An authentic Bitty Twin doll from American Girl! Ok, so she looked more like this when I got her:
When I first saw this doll, I picked it up and quickly set it down again. I'm not too interested in this style of doll, especially with that wild paint job on the toes. But then I caught a glimpse of the tag and picked it up again. Could it be? Yep! Sure enough, the tag said American Girl, so I checked for the neck stamp, and there it was! I've never seen an official AG item at any of the thrift stores, so I was pretty stoked. At $4, I decided I had to bring her home and see what I could do.
The doll didn't come with any clothes, so I put her in my new Espari plaid outfit for pics. These clothes are designed for slimmer dolls, so the dress won't close at all in the back, but I think it still looks cute. She can't stand on her own, but she sits quite well on this little wooden bench.
Bitty babies and bitty twins are sort of an odd size, so finding affordable clothes to fit can be tricky. At 15 inches, they are shorter and wider than typical 18 inch dolls but bigger than standard 12 inch baby dolls. The outfit above is a conglomeration of pieces from different doll lines. The shirt is from AG, the tutu from Walmart, the shoes from Springfield, and the socks from Espari.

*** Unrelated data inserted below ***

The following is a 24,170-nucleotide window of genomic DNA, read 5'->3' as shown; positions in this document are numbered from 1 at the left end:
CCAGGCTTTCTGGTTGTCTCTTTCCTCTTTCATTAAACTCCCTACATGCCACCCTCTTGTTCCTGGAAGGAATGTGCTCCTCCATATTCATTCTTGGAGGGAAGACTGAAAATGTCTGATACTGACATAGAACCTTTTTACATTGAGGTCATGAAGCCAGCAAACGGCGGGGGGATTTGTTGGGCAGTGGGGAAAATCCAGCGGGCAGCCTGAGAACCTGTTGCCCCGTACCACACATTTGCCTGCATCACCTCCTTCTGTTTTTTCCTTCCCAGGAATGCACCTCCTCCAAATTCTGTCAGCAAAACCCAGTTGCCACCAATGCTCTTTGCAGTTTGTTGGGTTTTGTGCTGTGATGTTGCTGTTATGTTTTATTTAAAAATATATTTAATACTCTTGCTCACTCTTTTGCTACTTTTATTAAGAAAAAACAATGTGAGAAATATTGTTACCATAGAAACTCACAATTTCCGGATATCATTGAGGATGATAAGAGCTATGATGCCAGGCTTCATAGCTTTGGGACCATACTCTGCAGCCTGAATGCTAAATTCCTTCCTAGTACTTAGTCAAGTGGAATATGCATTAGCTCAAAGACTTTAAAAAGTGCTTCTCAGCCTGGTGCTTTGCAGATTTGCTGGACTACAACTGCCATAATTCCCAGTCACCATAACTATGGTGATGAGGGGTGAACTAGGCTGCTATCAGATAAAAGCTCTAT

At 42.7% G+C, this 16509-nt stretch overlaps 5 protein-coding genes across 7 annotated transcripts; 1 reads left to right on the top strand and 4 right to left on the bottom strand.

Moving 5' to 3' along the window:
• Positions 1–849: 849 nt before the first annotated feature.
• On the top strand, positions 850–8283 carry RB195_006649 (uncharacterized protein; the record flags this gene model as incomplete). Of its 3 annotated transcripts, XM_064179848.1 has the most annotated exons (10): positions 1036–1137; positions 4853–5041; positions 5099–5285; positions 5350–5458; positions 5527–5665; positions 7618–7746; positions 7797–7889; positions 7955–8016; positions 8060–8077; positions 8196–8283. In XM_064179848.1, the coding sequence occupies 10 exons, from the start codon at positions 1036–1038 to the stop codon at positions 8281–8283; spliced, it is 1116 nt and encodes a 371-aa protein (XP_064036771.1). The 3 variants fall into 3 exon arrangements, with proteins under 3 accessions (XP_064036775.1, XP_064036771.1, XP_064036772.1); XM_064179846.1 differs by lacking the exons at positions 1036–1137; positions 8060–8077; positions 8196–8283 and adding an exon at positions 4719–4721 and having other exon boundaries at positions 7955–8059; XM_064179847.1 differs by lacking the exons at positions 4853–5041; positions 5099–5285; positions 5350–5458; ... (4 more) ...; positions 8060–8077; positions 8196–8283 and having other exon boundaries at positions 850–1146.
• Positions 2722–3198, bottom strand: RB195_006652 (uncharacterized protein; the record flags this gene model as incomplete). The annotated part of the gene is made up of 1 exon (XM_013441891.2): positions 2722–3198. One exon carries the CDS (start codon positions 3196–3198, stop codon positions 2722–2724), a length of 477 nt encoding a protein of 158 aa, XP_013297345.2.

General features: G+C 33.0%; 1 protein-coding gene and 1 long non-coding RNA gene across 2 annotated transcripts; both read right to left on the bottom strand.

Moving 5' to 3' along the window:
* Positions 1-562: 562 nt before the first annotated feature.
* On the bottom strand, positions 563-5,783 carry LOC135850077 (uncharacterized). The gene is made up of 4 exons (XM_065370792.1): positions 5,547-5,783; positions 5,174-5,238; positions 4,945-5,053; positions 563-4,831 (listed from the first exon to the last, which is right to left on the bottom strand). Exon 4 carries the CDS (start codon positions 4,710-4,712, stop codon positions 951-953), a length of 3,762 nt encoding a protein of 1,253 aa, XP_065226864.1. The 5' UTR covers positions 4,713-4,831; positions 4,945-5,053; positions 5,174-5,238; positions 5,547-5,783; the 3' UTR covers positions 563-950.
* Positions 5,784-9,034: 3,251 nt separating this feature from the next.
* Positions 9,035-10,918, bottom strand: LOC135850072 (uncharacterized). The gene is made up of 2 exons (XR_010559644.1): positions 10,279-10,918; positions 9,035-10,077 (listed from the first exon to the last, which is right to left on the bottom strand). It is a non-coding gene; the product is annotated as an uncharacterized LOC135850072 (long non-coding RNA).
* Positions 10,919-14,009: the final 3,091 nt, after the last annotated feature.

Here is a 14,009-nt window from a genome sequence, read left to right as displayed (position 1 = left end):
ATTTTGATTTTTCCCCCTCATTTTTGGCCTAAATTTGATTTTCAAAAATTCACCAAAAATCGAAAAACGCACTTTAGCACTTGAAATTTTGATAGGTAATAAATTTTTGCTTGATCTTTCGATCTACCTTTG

Here she is next to Saige for a comparison. The Bitty Twins aren't scaled right for the 18 inch dolls, but I think they have realistic toddler proportions and are a perfect size for little ones to carry around. Saige even let our new little friend borrow her t-shirt. I'm not sure I would pay full price for this doll, but I do think she is a cutie. I noticed that AG now offers bitty twins for sale individually for $75, so you don't have to pay $125 for a set if you only want one. I think that is a smart move. Bitty Babies are pretty easy to find on the secondary market for a reasonable price, and who knows? You might even run across one in a thrift store or at a garage sale.
No French bakery would be complete without a fancy cake and some lovely macarons. This is a project we've be saving for a long time. The cake is a trinket box from this set my daughter got from her uncle a couple years ago.
I was thrilled to find this little wooden ark set at my local thrift store, and with my coupon, it was just over $2. It is a perfect size for doll play, and the hand-crafted, primitive look reminds me of Felicity's special toy from her American Girl stories.